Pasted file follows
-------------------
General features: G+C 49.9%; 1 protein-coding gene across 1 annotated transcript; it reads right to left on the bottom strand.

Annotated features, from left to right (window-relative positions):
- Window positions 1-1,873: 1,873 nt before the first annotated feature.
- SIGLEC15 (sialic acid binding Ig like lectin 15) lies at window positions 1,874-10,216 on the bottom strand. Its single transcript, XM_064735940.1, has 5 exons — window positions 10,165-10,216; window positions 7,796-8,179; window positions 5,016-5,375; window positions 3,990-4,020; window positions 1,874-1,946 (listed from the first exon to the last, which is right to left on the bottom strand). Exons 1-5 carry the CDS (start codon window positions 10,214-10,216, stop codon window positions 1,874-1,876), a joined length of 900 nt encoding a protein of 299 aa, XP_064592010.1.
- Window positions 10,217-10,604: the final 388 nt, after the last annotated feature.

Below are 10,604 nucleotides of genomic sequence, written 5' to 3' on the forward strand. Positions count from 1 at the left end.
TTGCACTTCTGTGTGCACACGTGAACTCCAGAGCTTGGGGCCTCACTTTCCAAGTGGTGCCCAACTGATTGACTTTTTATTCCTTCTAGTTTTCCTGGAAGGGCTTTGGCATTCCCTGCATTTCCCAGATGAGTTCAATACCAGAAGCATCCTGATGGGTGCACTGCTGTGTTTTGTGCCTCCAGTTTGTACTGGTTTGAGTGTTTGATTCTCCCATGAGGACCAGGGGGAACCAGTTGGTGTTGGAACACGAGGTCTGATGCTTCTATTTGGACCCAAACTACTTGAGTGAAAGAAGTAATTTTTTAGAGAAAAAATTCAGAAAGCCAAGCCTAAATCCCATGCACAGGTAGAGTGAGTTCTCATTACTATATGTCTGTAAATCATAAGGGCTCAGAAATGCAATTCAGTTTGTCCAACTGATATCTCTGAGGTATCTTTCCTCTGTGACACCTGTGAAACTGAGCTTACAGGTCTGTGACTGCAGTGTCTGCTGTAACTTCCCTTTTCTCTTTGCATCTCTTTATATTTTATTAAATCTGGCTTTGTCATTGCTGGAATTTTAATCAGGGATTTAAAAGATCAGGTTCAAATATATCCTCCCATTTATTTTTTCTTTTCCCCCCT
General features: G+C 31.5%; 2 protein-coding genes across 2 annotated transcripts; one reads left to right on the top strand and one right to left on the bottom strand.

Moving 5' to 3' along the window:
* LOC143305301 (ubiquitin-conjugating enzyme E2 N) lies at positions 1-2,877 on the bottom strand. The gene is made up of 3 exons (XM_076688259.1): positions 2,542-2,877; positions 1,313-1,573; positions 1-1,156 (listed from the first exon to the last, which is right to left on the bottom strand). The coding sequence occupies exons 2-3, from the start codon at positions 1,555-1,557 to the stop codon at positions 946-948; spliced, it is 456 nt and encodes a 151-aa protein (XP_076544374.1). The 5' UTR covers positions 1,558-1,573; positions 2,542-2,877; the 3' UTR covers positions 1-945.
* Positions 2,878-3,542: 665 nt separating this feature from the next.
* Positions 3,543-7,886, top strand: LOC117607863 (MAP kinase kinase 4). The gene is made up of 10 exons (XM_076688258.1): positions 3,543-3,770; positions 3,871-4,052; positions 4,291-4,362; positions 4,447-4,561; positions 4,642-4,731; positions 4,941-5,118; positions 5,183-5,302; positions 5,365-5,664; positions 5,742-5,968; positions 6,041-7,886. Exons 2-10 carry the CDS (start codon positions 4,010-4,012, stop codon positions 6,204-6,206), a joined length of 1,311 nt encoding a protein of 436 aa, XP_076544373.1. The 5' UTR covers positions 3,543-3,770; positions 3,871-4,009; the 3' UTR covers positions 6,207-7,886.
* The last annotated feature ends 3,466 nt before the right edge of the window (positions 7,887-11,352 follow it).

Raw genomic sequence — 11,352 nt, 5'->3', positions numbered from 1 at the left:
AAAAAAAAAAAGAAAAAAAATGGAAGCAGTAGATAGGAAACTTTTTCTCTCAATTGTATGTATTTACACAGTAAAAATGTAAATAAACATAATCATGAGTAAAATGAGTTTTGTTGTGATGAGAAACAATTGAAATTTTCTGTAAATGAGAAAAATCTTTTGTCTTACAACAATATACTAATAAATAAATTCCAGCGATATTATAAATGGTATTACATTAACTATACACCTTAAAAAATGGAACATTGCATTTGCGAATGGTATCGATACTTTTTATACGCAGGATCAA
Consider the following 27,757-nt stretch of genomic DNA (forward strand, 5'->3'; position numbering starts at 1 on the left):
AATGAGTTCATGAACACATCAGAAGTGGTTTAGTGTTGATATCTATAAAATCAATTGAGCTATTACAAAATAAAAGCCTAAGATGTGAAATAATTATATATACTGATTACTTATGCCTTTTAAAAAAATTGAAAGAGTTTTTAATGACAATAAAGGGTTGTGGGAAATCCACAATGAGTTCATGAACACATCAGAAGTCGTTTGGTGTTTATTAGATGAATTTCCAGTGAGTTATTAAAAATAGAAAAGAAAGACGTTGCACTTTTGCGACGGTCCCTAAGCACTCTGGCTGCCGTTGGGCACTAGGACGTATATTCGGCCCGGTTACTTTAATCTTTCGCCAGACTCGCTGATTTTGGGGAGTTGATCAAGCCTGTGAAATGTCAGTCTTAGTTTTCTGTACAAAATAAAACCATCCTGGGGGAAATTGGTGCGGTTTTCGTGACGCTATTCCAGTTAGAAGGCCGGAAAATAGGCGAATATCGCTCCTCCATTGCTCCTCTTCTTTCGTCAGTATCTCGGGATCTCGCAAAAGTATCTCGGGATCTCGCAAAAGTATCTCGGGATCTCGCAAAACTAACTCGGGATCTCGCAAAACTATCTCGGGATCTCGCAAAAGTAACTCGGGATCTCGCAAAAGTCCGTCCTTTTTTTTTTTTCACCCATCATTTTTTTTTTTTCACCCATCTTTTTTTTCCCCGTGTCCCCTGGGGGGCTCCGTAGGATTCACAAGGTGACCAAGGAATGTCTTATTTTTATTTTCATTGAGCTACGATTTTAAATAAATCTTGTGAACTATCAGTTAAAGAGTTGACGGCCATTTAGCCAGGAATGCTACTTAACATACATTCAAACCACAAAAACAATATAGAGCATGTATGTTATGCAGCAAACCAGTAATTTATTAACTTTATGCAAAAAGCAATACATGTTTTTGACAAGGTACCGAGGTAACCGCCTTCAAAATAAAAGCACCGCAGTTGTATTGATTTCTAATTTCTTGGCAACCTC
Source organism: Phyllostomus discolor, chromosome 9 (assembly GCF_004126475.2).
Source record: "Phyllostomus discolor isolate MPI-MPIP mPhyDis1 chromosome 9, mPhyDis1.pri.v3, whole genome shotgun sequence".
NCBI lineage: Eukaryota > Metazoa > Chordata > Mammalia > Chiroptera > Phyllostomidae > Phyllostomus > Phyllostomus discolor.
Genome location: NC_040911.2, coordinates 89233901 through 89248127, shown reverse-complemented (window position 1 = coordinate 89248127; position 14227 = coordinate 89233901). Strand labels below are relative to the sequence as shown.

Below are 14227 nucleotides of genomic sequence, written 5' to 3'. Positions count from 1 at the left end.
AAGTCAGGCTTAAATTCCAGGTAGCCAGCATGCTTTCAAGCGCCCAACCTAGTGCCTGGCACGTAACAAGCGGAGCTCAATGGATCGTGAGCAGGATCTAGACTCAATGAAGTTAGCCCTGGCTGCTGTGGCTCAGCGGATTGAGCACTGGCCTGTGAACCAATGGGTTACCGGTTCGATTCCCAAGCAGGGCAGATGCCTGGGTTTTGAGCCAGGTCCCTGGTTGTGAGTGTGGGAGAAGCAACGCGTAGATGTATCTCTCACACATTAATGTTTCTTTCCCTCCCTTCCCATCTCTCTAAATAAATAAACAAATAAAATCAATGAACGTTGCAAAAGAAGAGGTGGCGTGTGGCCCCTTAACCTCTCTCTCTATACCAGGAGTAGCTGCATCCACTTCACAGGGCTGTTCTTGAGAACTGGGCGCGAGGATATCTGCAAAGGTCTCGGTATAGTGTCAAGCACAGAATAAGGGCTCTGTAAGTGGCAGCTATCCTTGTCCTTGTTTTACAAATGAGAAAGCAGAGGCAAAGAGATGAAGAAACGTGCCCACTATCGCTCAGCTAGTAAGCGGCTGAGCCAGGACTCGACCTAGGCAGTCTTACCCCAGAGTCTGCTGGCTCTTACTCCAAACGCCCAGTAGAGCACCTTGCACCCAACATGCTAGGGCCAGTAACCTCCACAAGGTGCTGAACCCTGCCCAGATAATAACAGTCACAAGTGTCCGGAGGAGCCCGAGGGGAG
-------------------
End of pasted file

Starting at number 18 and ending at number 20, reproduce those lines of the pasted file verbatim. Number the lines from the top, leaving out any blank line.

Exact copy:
Source organism: Phyllostomus discolor, chromosome 9 (assembly GCF_004126475.2).
Source record: "Phyllostomus discolor isolate MPI-MPIP mPhyDis1 chromosome 9, mPhyDis1.pri.v3, whole genome shotgun sequence".
NCBI lineage: Eukaryota > Metazoa > Chordata > Mammalia > Chiroptera > Phyllostomidae > Phyllostomus > Phyllostomus discolor.